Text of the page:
Casti JL (1974). Catastrophe Theory and the Problem of Stellar Collapse. IIASA Research Memorandum. IIASA, Laxenburg, Austria: RM-74-028
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Recently, a new mathematical tool called "catastrophe theory" has been developed by the topologists Thom, Zeeman, Mather, and others in an attempt to mathematically explain the discontinuities of observed behavior due to smooth changes in the basic parameters of physical, social, and biological processes. It has been shown that the number of mathematically distinct ways in which such discontinuities may arise is small when compared with the dimension of the process, and a complete classification of all distinct types has been made for processes depending upon five or less parameters.
The purpose of this note is two-fold: first, to serve as a very brief introduction to the subject of catastrophe theory and secondly, to illustrate the theory by applying it to the determination of equilibrium configurations for stellar matter which has reached the endpoint of thermonuclear evolution, the problem of "stellar collapse". It will be seen that catastrophe theory enables us to give a very satisfactory explanation for the observed phenomenon of unstable equilibrium configurations and the appearance of the so-called Chandrasekhar and Oppenheimer-Landau-Volkoff crushing points.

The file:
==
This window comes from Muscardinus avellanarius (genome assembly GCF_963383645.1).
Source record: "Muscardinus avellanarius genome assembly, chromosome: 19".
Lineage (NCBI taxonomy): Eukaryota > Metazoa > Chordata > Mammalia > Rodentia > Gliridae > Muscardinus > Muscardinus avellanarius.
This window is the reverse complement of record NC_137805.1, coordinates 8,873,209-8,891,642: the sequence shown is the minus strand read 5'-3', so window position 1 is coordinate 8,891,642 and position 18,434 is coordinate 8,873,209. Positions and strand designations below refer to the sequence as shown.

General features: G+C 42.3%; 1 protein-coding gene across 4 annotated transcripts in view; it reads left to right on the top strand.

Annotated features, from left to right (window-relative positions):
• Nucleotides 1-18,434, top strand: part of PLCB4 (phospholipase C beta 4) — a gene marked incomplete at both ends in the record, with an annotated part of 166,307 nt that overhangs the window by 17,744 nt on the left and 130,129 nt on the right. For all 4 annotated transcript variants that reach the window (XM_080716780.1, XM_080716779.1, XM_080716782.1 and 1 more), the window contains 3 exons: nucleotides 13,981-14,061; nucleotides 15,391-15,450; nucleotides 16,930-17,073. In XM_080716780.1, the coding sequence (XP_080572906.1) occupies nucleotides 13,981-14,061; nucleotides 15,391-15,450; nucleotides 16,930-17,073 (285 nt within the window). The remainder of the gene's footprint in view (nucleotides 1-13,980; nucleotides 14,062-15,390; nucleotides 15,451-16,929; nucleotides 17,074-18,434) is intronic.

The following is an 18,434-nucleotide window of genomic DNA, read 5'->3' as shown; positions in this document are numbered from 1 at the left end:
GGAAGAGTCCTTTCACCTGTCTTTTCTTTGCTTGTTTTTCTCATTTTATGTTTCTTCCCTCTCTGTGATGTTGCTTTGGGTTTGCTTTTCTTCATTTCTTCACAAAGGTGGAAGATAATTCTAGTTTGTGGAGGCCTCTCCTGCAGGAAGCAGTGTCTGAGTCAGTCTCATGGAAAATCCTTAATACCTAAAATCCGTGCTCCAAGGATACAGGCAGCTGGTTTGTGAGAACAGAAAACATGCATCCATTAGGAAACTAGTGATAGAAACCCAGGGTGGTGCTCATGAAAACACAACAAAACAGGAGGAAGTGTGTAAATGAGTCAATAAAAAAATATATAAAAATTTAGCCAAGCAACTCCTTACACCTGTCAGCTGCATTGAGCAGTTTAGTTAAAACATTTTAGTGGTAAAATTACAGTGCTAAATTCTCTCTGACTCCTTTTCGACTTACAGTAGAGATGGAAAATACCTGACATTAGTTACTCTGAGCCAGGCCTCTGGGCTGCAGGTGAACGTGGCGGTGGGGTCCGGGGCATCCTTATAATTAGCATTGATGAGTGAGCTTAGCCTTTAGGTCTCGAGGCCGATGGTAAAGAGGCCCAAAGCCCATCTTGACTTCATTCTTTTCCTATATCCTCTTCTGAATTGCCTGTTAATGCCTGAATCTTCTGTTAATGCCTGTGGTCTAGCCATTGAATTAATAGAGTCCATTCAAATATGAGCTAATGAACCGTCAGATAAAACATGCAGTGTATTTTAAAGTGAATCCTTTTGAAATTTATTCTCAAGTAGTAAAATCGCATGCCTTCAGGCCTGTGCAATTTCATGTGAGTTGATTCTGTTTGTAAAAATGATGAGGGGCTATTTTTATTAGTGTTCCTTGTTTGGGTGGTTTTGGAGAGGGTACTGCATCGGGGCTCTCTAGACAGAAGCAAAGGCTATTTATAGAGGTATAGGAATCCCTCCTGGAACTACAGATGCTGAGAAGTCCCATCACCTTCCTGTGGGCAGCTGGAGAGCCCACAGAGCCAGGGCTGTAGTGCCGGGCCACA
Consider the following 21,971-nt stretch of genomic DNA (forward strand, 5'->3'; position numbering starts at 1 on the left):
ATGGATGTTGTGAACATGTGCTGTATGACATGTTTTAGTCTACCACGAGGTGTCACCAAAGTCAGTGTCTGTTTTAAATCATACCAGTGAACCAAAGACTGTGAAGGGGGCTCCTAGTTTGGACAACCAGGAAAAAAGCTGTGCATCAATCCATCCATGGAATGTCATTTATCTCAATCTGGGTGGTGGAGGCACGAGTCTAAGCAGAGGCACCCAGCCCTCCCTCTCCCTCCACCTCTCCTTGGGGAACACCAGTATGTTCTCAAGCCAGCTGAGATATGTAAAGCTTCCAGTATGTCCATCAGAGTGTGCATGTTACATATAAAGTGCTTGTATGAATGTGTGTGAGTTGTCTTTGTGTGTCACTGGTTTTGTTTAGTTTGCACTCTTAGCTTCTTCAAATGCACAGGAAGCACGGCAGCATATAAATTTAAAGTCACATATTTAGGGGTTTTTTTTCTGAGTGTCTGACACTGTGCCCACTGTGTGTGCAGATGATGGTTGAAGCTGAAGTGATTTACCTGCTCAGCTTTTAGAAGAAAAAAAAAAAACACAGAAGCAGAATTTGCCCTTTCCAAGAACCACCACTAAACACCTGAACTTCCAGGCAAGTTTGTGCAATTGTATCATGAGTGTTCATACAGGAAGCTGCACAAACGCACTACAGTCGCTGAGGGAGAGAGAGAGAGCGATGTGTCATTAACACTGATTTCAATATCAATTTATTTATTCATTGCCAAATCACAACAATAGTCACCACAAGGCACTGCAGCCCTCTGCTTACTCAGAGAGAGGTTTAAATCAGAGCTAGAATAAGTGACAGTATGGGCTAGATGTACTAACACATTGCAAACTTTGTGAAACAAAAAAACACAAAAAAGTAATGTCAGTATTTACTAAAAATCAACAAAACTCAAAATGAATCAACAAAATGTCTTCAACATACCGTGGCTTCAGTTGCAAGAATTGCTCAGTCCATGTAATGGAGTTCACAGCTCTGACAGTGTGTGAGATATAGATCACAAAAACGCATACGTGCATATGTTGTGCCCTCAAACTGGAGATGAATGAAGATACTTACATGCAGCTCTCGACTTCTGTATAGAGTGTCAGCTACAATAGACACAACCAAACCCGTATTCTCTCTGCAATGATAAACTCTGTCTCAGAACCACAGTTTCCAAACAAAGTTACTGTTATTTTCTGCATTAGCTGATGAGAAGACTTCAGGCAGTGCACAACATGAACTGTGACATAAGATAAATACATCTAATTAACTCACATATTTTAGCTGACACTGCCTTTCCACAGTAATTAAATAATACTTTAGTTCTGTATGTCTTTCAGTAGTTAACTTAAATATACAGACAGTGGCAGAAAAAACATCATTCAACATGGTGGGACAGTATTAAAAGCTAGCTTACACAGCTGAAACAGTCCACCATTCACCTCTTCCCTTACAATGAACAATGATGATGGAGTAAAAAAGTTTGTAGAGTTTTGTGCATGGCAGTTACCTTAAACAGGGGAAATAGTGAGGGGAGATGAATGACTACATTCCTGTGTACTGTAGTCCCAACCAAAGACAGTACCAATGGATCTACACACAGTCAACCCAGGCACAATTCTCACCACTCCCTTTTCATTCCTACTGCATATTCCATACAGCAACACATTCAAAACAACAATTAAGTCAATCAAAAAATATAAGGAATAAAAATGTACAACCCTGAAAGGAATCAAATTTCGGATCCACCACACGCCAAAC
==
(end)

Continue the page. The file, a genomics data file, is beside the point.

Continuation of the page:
|Item Type:||Monograph (IIASA Research Memorandum)|
|Research Programs:||System and Decision Sciences - Core (SDS)|
|Depositing User:||IIASA Import|
|Date Deposited:||15 Jan 2016 01:41|
|Last Modified:||18 Nov 2016 06:11|
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